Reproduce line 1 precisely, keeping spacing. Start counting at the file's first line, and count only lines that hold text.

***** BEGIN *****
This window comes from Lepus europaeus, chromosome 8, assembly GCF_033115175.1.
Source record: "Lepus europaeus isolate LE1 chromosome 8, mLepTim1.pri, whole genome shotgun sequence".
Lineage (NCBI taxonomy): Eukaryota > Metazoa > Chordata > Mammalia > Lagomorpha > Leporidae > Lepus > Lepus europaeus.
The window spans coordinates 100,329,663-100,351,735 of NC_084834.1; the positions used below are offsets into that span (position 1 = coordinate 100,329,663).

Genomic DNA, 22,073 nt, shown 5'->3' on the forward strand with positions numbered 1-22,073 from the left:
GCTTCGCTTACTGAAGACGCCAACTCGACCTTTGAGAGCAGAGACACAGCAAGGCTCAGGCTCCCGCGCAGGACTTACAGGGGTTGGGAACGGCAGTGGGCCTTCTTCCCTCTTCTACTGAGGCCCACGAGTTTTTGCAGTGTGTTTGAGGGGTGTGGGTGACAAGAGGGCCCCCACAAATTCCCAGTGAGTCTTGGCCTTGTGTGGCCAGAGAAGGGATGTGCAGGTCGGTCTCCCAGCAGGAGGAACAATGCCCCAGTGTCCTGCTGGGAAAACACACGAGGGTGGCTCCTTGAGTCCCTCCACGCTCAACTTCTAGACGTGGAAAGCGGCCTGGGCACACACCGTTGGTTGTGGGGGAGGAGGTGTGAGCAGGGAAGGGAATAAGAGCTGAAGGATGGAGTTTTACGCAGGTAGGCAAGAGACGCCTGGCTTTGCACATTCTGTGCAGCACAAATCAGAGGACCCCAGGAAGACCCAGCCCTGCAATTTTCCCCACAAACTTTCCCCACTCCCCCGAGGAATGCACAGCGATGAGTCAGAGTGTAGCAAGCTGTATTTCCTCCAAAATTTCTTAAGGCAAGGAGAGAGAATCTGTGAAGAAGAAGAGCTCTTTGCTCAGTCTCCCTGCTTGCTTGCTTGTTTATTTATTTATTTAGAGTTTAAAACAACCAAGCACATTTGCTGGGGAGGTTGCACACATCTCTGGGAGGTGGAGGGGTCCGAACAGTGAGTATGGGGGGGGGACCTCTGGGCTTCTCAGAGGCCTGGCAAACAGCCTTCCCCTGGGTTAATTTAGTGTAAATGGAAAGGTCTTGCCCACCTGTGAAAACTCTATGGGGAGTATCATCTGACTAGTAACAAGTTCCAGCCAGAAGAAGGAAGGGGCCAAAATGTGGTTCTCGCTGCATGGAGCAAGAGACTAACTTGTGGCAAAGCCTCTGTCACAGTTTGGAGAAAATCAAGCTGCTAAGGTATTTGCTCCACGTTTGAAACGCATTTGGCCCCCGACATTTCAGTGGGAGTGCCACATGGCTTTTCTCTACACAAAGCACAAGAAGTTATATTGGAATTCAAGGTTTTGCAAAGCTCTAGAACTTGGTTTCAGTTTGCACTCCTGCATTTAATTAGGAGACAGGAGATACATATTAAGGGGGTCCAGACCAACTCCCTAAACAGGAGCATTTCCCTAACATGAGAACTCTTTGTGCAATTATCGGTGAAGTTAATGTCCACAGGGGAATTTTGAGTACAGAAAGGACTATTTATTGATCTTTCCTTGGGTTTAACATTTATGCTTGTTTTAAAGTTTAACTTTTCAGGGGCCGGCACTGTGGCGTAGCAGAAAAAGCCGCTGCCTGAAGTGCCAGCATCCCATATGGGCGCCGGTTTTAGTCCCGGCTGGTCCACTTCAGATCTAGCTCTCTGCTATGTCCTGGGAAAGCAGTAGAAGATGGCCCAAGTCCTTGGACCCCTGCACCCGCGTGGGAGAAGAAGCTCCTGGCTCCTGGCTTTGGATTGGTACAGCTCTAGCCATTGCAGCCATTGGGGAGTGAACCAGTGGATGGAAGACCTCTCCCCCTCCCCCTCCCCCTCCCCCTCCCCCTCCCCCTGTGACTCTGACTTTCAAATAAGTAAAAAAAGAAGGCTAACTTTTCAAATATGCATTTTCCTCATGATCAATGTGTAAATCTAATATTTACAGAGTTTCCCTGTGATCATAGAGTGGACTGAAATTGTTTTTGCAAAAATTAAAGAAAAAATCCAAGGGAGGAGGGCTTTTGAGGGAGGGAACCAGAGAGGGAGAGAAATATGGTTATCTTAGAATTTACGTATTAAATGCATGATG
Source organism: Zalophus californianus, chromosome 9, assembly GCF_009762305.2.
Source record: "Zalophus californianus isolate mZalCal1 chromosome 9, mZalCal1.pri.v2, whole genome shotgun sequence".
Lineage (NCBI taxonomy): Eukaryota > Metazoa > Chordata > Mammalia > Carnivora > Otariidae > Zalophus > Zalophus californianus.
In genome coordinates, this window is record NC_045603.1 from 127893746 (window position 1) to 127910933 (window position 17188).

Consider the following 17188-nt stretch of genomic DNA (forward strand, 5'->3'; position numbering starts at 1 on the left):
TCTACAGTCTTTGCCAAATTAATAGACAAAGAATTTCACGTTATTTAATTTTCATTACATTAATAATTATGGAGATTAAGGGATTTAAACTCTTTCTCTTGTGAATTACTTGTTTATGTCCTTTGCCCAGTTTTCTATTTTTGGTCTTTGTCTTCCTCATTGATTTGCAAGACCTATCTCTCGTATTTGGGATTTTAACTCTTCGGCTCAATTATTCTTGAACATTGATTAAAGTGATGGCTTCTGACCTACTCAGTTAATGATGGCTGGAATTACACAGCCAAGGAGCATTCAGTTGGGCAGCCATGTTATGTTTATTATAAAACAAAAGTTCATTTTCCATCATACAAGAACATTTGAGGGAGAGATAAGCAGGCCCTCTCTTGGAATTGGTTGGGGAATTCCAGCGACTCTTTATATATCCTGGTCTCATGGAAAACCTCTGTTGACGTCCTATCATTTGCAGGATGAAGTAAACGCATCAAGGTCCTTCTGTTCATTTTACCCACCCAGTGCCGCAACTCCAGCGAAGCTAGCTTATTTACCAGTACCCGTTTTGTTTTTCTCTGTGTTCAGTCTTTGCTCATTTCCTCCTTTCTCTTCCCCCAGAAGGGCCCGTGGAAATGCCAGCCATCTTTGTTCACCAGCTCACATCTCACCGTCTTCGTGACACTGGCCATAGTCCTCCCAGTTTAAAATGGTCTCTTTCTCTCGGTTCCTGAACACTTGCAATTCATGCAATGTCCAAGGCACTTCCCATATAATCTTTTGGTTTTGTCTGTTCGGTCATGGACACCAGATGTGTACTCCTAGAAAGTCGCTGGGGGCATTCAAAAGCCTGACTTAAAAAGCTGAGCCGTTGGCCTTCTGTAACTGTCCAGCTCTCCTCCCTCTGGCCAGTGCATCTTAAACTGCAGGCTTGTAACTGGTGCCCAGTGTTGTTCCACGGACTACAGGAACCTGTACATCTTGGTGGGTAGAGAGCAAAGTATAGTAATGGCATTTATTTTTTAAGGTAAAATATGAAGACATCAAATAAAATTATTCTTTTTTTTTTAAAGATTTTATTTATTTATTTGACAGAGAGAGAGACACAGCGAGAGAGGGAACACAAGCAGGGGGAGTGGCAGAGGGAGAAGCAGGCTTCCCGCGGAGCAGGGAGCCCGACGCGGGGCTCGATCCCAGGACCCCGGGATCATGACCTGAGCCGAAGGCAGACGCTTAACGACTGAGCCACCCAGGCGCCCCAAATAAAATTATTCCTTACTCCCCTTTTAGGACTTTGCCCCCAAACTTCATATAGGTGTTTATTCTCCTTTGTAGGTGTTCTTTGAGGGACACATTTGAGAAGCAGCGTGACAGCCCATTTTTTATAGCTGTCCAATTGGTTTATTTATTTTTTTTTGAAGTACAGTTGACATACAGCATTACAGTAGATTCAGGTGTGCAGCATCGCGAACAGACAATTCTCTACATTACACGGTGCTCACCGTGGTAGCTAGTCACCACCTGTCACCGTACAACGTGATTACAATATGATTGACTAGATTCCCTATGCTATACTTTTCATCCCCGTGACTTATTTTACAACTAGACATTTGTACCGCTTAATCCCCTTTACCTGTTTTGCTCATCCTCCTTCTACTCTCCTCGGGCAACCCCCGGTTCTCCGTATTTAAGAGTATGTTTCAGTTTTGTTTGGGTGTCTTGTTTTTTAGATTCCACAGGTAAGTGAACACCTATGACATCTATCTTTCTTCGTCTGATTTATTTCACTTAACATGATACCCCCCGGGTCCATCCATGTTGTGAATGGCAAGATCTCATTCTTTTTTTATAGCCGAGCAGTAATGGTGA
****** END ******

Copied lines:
This window comes from Lepus europaeus, chromosome 8, assembly GCF_033115175.1.